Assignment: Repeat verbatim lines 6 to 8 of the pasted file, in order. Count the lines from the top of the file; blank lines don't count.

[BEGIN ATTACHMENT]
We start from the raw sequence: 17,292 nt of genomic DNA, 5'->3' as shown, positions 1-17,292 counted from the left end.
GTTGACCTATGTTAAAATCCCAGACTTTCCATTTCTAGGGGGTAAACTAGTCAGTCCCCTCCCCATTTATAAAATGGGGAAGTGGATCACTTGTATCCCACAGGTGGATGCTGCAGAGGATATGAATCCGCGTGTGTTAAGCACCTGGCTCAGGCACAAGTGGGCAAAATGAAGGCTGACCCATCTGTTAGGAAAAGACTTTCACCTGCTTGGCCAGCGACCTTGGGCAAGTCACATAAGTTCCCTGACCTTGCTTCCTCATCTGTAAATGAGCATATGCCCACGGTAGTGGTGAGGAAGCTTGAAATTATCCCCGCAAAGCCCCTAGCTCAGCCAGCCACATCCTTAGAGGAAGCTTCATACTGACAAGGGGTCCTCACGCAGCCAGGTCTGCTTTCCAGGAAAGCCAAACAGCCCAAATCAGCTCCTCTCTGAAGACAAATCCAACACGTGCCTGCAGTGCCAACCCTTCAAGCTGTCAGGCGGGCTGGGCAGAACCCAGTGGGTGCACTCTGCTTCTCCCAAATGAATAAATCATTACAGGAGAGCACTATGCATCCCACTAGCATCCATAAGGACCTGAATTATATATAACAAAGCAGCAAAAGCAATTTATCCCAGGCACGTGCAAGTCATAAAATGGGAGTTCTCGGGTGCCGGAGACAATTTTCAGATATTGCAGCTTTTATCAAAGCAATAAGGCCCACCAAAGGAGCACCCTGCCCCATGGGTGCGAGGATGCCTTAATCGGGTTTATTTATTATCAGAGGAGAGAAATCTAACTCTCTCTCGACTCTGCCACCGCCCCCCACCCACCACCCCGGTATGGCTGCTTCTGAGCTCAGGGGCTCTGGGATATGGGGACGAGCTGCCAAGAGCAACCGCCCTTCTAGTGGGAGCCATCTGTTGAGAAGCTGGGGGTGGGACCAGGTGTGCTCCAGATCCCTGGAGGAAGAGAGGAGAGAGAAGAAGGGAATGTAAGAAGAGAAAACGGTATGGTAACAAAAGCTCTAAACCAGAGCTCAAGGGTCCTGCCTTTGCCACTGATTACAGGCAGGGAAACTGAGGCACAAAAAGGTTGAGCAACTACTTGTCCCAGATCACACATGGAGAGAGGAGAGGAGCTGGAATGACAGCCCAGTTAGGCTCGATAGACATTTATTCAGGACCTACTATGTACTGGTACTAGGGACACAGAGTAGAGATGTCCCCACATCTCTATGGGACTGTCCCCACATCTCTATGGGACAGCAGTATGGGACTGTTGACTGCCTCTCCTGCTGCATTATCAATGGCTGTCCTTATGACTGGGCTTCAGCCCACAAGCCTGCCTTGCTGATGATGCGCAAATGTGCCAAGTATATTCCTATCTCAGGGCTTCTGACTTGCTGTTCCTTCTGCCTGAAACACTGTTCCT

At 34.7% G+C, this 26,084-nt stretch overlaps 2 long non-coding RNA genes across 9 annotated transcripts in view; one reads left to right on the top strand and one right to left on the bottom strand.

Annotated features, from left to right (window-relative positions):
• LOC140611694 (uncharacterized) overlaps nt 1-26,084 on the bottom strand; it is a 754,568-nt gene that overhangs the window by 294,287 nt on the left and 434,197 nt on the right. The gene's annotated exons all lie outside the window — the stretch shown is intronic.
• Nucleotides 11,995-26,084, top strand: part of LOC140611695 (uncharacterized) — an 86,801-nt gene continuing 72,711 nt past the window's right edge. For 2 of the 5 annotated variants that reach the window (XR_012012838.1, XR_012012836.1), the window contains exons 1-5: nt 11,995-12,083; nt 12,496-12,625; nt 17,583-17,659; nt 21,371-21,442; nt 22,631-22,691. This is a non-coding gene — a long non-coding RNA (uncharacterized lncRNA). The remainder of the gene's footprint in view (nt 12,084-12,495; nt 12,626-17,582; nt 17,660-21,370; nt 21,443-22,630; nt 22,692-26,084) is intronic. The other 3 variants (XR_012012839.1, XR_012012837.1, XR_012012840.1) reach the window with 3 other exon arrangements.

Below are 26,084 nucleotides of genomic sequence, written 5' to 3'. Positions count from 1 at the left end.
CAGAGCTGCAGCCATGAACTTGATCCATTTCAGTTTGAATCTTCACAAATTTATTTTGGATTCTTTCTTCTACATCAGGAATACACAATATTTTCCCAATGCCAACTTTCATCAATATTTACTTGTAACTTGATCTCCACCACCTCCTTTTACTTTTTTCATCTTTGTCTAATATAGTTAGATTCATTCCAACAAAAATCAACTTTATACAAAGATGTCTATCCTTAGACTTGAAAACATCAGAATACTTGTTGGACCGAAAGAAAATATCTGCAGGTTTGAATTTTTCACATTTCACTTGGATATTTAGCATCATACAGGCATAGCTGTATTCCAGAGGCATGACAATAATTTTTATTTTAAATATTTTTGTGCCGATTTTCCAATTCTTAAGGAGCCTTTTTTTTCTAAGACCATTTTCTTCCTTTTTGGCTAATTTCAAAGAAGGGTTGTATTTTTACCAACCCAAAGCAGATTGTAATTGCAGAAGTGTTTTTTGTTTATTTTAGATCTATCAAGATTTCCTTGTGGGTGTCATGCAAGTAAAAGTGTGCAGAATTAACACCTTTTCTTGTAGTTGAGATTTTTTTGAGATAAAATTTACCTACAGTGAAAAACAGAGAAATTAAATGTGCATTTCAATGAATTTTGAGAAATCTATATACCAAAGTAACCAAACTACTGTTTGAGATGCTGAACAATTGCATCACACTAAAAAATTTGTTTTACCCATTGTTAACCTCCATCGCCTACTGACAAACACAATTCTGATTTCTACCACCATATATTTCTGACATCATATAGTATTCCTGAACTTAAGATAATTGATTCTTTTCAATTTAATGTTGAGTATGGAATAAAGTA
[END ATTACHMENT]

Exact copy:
• Nucleotides 11,995-26,084, top strand: part of LOC140611695 (uncharacterized) — an 86,801-nt gene continuing 72,711 nt past the window's right edge. For 2 of the 5 annotated variants that reach the window (XR_012012838.1, XR_012012836.1), the window contains exons 1-5: nt 11,995-12,083; nt 12,496-12,625; nt 17,583-17,659; nt 21,371-21,442; nt 22,631-22,691. This is a non-coding gene — a long non-coding RNA (uncharacterized lncRNA). The remainder of the gene's footprint in view (nt 12,084-12,495; nt 12,626-17,582; nt 17,660-21,370; nt 21,443-22,630; nt 22,692-26,084) is intronic. The other 3 variants (XR_012012839.1, XR_012012837.1, XR_012012840.1) reach the window with 3 other exon arrangements.

Below are 26,084 nucleotides of genomic sequence, written 5' to 3'. Positions count from 1 at the left end.
CAGAGCTGCAGCCATGAACTTGATCCATTTCAGTTTGAATCTTCACAAATTTATTTTGGATTCTTTCTTCTACATCAGGAATACACAATATTTTCCCAATGCCAACTTTCATCAATATTTACTTGTAACTTGATCTCCACCACCTCCTTTTACTTTTTTCATCTTTGTCTAATATAGTTAGATTCATTCCAACAAAAATCAACTTTATACAAAGATGTCTATCCTTAGACTTGAAAACATCAGAATACTTGTTGGACCGAAAGAAAATATCTGCAGGTTTGAATTTTTCACATTTCACTTGGATATTTAGCATCATACAGGCATAGCTGTATTCCAGAGGCATGACAATAATTTTTATTTTAAATATTTTTGTGCCGATTTTCCAATTCTTAAGGAGCCTTTTTTTTCTAAGACCATTTTCTTCCTTTTTGGCTAATTTCAAAGAAGGGTTGTATTTTTACCAACCCAAAGCAGATTGTAATTGCAGAAGTGTTTTTTGTTTATTTTAGATCTATCAAGATTTCCTTGTGGGTGTCATGCAAGTAAAAGTGTGCAGAATTAACACCTTTTCTTGTAGTTGAGATTTTTTTGAGATAAAATTTACCTACAGTGAAAAACAGAGAAATTAAATGTGCATTTCAATGAATTTTGAGAAATCTATATACCAAAGTAACCAAACTACTGTTTGAGATGCTGAACAATTGCATCACACTAAAAAATTTGTTTTACCCATTGTTAACCTCCATCGCCTACTGACAAACACAATTCTGATTTCTACCACCATATATTTCTGACATCATATAGTATTCCTGAACTTAAGATAATTGATTCTTTTCAATTTAATGTTGAGTATGGAATAAAGTA